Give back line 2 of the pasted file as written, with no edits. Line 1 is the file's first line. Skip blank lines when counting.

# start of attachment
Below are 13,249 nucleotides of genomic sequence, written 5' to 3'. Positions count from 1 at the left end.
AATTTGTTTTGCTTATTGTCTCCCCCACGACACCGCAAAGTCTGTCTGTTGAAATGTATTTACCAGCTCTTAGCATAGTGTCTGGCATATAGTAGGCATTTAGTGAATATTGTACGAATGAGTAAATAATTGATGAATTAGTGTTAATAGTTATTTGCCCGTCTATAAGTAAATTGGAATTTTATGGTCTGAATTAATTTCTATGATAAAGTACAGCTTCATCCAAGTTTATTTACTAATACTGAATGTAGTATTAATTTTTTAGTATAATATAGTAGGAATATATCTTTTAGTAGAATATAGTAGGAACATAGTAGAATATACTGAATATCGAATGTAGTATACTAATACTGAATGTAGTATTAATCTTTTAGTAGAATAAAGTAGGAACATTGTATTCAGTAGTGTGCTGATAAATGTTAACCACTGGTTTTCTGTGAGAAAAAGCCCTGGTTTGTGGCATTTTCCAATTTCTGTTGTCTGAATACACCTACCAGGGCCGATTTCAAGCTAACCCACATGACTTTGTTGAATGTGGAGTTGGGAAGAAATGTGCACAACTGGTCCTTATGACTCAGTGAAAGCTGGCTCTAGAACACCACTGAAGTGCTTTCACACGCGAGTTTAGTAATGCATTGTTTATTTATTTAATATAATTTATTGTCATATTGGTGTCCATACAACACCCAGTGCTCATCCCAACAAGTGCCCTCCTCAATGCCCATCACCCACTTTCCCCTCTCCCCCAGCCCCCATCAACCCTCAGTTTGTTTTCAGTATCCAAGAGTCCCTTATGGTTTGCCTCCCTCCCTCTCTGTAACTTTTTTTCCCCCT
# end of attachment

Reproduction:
AATTTGTTTTGCTTATTGTCTCCCCCACGACACCGCAAAGTCTGTCTGTTGAAATGTATTTACCAGCTCTTAGCATAGTGTCTGGCATATAGTAGGCATTTAGTGAATATTGTACGAATGAGTAAATAATTGATGAATTAGTGTTAATAGTTATTTGCCCGTCTATAAGTAAATTGGAATTTTATGGTCTGAATTAATTTCTATGATAAAGTACAGCTTCATCCAAGTTTATTTACTAATACTGAATGTAGTATTAATTTTTTAGTATAATATAGTAGGAATATATCTTTTAGTAGAATATAGTAGGAACATAGTAGAATATACTGAATATCGAATGTAGTATACTAATACTGAATGTAGTATTAATCTTTTAGTAGAATAAAGTAGGAACATTGTATTCAGTAGTGTGCTGATAAATGTTAACCACTGGTTTTCTGTGAGAAAAAGCCCTGGTTTGTGGCATTTTCCAATTTCTGTTGTCTGAATACACCTACCAGGGCCGATTTCAAGCTAACCCACATGACTTTGTTGAATGTGGAGTTGGGAAGAAATGTGCACAACTGGTCCTTATGACTCAGTGAAAGCTGGCTCTAGAACACCACTGAAGTGCTTTCACACGCGAGTTTAGTAATGCATTGTTTATTTATTTAATATAATTTATTGTCATATTGGTGTCCATACAACACCCAGTGCTCATCCCAACAAGTGCCCTCCTCAATGCCCATCACCCACTTTCCCCTCTCCCCCAGCCCCCATCAACCCTCAGTTTGTTTTCAGTATCCAAGAGTCCCTTATGGTTTGCCTCCCTCCCTCTCTGTAACTTTTTTTCCCCCT